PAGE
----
On Jan, 21 2020
In 2015, Oracle released a survey that found that more than 60% of employers claimed internally promoted workers performed significantly better than externally hired workers in similar positions. The data varies from company to company, but a study conducted in 2017 by recruiting corporation Jobvite suggests that internal workers are up to “6x more efficient than any other source of hiring”.
Still, less than half of all positions are offered to internal employees, a number that only shrinks when it comes to high-level or executive positions. Employers in tech sectors seem reluctant to invest in their own workers, preferring to hire tech talents from outside competitors due to less required training time. Vacancies are also outsourced to subcontractors at an alarmingly increasing rate, saving companies money but not productivity or engagement.
According to the Harvard Business Review, over 90% of positions before the 1970s were filled through lateral assignments and promotions. With the 50% decrease of internal hiring over the past half-century comes inevitable decreases in retention and company loyalty. Many tech workers feel that the only way to advance their careers is through accepting positions in other companies, at an average cost for their original company of $15,000, or, for higher-ranking executives, up to 2x their annual salary. And with 70% of workers actively searching or considering to look for a new job, it’s more crucial than ever for companies to find a way to encourage them to stay.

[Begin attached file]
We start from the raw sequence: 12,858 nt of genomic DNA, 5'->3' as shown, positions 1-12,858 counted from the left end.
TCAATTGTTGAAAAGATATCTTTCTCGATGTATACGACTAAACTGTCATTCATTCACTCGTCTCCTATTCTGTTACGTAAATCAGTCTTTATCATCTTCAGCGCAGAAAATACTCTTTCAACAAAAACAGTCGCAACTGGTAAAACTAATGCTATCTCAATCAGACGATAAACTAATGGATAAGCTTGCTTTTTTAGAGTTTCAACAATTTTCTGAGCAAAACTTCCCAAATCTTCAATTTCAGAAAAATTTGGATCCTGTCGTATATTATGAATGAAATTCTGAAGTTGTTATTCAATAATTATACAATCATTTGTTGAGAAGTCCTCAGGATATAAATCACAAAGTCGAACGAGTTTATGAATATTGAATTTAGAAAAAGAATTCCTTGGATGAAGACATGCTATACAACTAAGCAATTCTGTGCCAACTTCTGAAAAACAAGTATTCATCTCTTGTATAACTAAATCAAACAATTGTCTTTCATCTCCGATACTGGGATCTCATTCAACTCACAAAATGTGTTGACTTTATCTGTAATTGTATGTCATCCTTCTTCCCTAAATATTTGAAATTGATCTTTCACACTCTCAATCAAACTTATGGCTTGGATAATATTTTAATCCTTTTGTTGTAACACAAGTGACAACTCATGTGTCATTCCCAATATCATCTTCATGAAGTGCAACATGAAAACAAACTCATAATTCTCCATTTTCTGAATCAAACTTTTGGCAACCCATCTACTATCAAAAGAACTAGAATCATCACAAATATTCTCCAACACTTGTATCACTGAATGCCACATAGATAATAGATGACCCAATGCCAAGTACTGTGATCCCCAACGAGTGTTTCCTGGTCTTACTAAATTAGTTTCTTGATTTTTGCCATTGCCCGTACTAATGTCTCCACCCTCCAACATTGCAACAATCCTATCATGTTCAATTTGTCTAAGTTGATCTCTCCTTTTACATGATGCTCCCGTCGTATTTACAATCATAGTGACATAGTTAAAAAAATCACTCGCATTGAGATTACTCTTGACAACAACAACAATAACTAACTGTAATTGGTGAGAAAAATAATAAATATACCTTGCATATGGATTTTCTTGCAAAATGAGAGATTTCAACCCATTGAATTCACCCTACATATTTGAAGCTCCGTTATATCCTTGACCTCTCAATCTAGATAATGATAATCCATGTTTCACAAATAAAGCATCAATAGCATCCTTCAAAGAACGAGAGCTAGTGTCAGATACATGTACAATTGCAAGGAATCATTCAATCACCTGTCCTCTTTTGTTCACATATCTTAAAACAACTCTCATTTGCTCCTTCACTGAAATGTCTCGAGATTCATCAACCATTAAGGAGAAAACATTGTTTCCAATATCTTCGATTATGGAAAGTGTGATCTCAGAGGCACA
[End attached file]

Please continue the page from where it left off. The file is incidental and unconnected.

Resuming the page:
In 2018, tech emerged as the business sector with the highest percentage of turnover, outranking categories with traditionally low retention rates like retail and media. A 13.2% turnover rate in a 12 million worker economy means that more than hundreds of millions are going down the drain in lost revenue, a number that could be amended if more focus was directed towards employee retention.
Internal recruiting has been shown to increase workplace morale, engagement, and, subsequently, profits. Investing in employee training and encouraging internal mobility helps companies prove that they truly care for their employees, building a foundation for mutual trust and respect. Internal recruiting is also cheaper and more efficient. Internal hires save thousands of dollars on recruiting and screening costs, while prior employees need less training and time to adjust. It’s also much less of a risk to take on an employee who has already proved themselves to you over and over again than a completely unknown recruit who may turn out to become a poor hire.
Inversely, establishing internal recruitment opportunities and benefits helps attract stronger external technical talent. A LinkedIn survey revealed that more than 60% of applicants applied for a job because it offered better career opportunities. Higher instances of internal recruitment not only brings stronger external applicants to the table, but increases the chance of them choosing to stay with the company in the long-term.
Tools like career maps and transparent hiring processes can help employees understand what skills and experience they need in order to further their career with your company. By providing employees with a clear roadmap to success, companies receive in return dedicated employees with a vested interest in productivity.